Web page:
HowTo:Summarize Hamlet with One Word

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LONG has the question plagued mankind: "How could I write a one-word summary of Hamlet?"

It's almost as desperate and ponderous a philosophical question as "How can I brush my teeth with a live jellyfish?" or "What's the largest vegetable I can fit into my shoe?"

But now, after years of study, linguists have finally found the answer.

Here it is![edit]

Turnip.

Yes, that is correct, my friends. Turnip is an effective way of summarizing the entire length of Hamlet.

Betty Harrington, a professor of linguistics at Vassar College, explains how she made this miraculous discovery. "Well, me and the rest of my colleagues had been struggling for over twenty years to find a way of summarizing Hamlet with one word. We were initially thinking "Pencil Sharpener," but that was two words, and besides it only summarizes the first act. So we were really in a mess. But then, I thought to myself, 'Hell, why not just check the dictionary?' So I looked in the dictionary. I stumbled across the Turnip page, and there it was, in plain view."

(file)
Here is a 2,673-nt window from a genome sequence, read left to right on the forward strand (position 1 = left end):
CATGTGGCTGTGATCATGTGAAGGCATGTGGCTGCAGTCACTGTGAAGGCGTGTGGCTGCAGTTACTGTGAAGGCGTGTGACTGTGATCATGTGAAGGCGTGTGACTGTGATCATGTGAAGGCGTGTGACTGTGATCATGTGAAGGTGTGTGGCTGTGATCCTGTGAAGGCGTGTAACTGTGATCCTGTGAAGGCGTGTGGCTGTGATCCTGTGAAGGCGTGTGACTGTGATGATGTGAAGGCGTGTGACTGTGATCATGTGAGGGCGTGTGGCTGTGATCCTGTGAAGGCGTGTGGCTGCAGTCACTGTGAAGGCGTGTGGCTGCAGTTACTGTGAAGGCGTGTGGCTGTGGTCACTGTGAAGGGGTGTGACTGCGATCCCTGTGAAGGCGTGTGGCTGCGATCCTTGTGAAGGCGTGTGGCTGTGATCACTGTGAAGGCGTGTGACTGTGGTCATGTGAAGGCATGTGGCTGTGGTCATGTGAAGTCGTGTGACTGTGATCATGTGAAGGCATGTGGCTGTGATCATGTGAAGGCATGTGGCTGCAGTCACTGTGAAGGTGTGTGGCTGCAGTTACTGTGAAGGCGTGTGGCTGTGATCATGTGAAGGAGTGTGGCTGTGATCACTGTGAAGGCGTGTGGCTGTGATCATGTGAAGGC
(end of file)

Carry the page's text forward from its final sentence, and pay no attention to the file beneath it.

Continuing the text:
The dictionary definition for "Turnip" said:

Turnip. Noun. (A) An unpleasant food that tastes like something you might find on a men's room floor. (B) A synonym for the entire text of Hamlet.

This discovery will revolutionize the world. Or at least, it will revolutionize the lives of people who read Hamlet.

Instead of making high school students read the entire play of "Hamlet," teachers will merely hand out slips of paper that say "Turnip!" on them. "Turnip" is now considered an effective substitute for the entire text of Hamlet. It's much shorter than the actual play, which is convenient for actors.

"Yeah," says Mitchell Poopson, an actor who is going to play Hamlet next month, "I originally thought I'd have to memorize a bunch of speeches, and lines, and actually ACT! But it turns out that now I only have to get up on a stage, yell TURNIP, and then go back to watching TV."

Linguists have decided that the next work they will summarize in one world is the Bible. "My assistant believes the best word to summarize the Bible with is "Apricot,"" says Harrington, "But I disagree. Apricot is a good summary of Genesis, but that's about it. I think "Mango" is a far better word to summarize the whole thing with.

Turnip Turnip Turnip Turnip. You just read the entirity of Hamlet four times. That's something to brag about.